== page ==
A back-and-forth game early, the surprise here was that neither Massey (tweaked back) nor shortstop Troika (did no travel due to team rules) started defensively. The Illini were the road side, which wreaked havoc on my scoresheet. Illinois had been listed as the home side. Illinois never trailed, in part because Burke allowed at least two runners in all five of his innings of work.

Massey batted four times, and was successful each trip. Twice, he found gaps up the middle. Once, he lined out to second. (Yes, I consider that successful.) He tended toward hard contact, with his liner being his best of the day, and among the best of the night. He hit into a fielders choice, and was safe as the return throw was errant, with a run scoring.

Ten Illini scored. Four touted freshmen played, and gave at least a whiff of why the Illini are looking okay for the future. Third-baseman Cam McDonald, who the Illini coach recruited on seeing him once when visiting his son (accidental recruitment is the best), went 2-for-2 with two walks. A homer by Illini senior center fielder Zac Taylor (10th-rounder alert) broke a 2-2 tie, and the Illini never looked back. The other freshmen that will fit in were Branden Comia (2-for-6), reserve catcher and Cubs 2018 draft pick Jacob Campbell (nice contact on a late pinch-hitting fly to center), and reliever Aidan Maldonado (He pitched a three up-three down ninth with two strikeouts and 93.) Illini cruise to an 11-3 win, and part of their success was running routinely and successfully on catcher Davis.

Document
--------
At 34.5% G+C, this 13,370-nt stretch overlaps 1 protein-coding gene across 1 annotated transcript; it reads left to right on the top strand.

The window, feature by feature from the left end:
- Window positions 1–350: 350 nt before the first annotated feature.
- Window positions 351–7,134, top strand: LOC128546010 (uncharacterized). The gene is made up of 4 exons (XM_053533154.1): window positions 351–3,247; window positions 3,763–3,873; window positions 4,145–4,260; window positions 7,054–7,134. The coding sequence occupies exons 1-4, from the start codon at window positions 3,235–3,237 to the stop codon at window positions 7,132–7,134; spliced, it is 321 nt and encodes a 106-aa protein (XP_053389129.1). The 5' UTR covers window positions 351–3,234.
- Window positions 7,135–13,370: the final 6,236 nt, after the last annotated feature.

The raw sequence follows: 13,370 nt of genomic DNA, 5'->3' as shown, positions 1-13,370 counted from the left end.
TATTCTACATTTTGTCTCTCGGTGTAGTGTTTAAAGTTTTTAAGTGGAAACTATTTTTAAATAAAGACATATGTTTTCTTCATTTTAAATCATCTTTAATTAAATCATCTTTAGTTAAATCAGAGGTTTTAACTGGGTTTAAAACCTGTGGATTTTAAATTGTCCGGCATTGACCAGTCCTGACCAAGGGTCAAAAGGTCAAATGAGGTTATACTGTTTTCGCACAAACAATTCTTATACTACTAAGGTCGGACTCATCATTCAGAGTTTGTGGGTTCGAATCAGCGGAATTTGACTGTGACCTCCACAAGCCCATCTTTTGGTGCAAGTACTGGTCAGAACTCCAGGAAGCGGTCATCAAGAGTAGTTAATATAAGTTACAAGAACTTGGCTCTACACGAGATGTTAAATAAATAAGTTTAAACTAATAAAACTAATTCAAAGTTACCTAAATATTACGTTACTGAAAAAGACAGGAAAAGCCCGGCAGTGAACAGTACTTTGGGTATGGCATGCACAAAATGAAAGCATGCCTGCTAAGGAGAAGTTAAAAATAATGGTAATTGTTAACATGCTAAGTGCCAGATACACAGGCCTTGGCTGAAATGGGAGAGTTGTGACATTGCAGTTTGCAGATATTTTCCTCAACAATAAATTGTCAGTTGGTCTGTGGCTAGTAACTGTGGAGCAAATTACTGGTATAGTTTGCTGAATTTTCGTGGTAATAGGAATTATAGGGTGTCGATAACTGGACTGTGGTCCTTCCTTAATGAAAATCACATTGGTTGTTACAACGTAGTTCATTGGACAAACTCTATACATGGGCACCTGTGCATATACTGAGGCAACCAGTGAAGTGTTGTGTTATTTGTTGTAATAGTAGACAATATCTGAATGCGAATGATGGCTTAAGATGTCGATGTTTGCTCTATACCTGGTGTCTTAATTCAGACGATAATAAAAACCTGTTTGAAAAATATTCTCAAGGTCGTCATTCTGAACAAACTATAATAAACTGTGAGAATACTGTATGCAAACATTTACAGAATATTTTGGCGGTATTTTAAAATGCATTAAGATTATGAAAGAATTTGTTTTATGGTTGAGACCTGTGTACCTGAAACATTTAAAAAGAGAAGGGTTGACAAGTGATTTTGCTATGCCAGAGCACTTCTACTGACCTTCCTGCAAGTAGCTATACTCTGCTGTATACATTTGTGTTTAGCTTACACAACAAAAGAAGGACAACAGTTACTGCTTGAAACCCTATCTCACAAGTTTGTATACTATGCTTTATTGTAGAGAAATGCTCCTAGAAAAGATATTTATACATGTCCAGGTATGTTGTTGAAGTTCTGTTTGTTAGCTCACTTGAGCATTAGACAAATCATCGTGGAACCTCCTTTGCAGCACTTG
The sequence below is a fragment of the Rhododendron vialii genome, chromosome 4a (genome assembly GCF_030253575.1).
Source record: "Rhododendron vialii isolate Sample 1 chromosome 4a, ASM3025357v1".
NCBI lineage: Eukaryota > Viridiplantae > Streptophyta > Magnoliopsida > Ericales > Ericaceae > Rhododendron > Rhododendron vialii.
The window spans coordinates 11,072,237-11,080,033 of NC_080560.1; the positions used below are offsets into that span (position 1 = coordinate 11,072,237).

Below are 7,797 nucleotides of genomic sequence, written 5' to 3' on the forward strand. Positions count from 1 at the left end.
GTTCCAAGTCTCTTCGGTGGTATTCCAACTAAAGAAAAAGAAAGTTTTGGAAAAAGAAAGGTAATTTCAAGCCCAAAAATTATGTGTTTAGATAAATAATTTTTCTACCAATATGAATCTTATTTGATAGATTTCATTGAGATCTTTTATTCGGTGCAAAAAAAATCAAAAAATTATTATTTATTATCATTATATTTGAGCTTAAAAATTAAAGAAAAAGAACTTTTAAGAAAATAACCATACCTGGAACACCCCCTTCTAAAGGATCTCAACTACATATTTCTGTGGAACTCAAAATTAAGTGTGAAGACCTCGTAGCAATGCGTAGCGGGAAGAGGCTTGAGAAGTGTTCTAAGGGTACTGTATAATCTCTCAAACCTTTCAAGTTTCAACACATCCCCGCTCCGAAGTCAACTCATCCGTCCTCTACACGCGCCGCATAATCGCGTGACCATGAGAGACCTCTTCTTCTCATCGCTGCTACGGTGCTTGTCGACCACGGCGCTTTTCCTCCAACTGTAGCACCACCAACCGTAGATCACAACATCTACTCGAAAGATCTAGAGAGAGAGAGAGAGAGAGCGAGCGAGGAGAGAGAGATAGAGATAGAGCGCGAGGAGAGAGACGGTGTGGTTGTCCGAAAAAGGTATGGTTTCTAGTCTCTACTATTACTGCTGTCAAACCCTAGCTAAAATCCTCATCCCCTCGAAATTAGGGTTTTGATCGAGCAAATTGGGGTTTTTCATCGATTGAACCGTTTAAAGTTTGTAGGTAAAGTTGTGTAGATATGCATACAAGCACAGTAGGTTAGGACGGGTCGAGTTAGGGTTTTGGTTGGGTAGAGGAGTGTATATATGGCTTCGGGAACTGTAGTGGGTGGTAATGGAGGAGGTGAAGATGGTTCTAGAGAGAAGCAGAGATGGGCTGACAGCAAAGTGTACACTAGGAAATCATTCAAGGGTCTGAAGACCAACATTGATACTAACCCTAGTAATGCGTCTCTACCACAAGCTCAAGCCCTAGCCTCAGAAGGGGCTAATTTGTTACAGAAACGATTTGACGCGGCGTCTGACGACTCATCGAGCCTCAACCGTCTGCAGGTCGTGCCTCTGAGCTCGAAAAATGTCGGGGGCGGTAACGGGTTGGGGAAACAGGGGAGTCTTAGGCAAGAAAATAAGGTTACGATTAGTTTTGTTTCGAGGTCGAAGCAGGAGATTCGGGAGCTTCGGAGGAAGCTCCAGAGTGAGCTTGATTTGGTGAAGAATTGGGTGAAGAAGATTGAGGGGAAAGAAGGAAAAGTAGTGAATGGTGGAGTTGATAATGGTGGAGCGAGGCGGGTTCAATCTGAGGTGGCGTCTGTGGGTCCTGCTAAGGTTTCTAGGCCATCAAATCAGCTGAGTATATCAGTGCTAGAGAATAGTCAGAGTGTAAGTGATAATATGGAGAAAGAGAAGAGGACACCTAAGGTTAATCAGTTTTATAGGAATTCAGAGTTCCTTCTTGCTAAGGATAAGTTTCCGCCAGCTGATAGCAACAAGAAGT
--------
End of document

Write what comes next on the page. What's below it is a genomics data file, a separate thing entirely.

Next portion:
North Florida, with former Cubs draft choice Brad Depperman (2014 Round 31 out of high school) on the hill, took on 1.27 option in Missouri outfielder Kameron Misner. The third man in the ring, for consideration is NF’s other pre-season All-Conference player in outfielder Tanner Murphy.

This was a fantastic game. Depperman went 4⅓ innings, representing a tenth-rounder. He gave up four hits, walking one and fanning three. If the Cubs like him from before, and he’s willing to sign for the standard 10th round pittance, he’d fill the role, perfectly. Murphy, Depperman’s mate in center, went 4-for-4. As he’s a center-fielder, he deserves to get drafted, as well. More data to sort over 50 games, but sixth-round seems arguable.

Misner played first. That isn’t ideal, but it is what it is. Misner was 1-for-3 with two walks. The Ospreys scored runs in the first two innings. Mizzou tied it with single runs in the third and fifth. Teams alternated single runs into the top of the ninth, where the Tigers trailed 5-4. A single and strikeout brought Misner to the plate with the tying run on. Misner walked, and the final two batters were retired to close it at 5-4. Misner’s the best here, but a pick on Depperman or Murphy wouldn’t be wasted.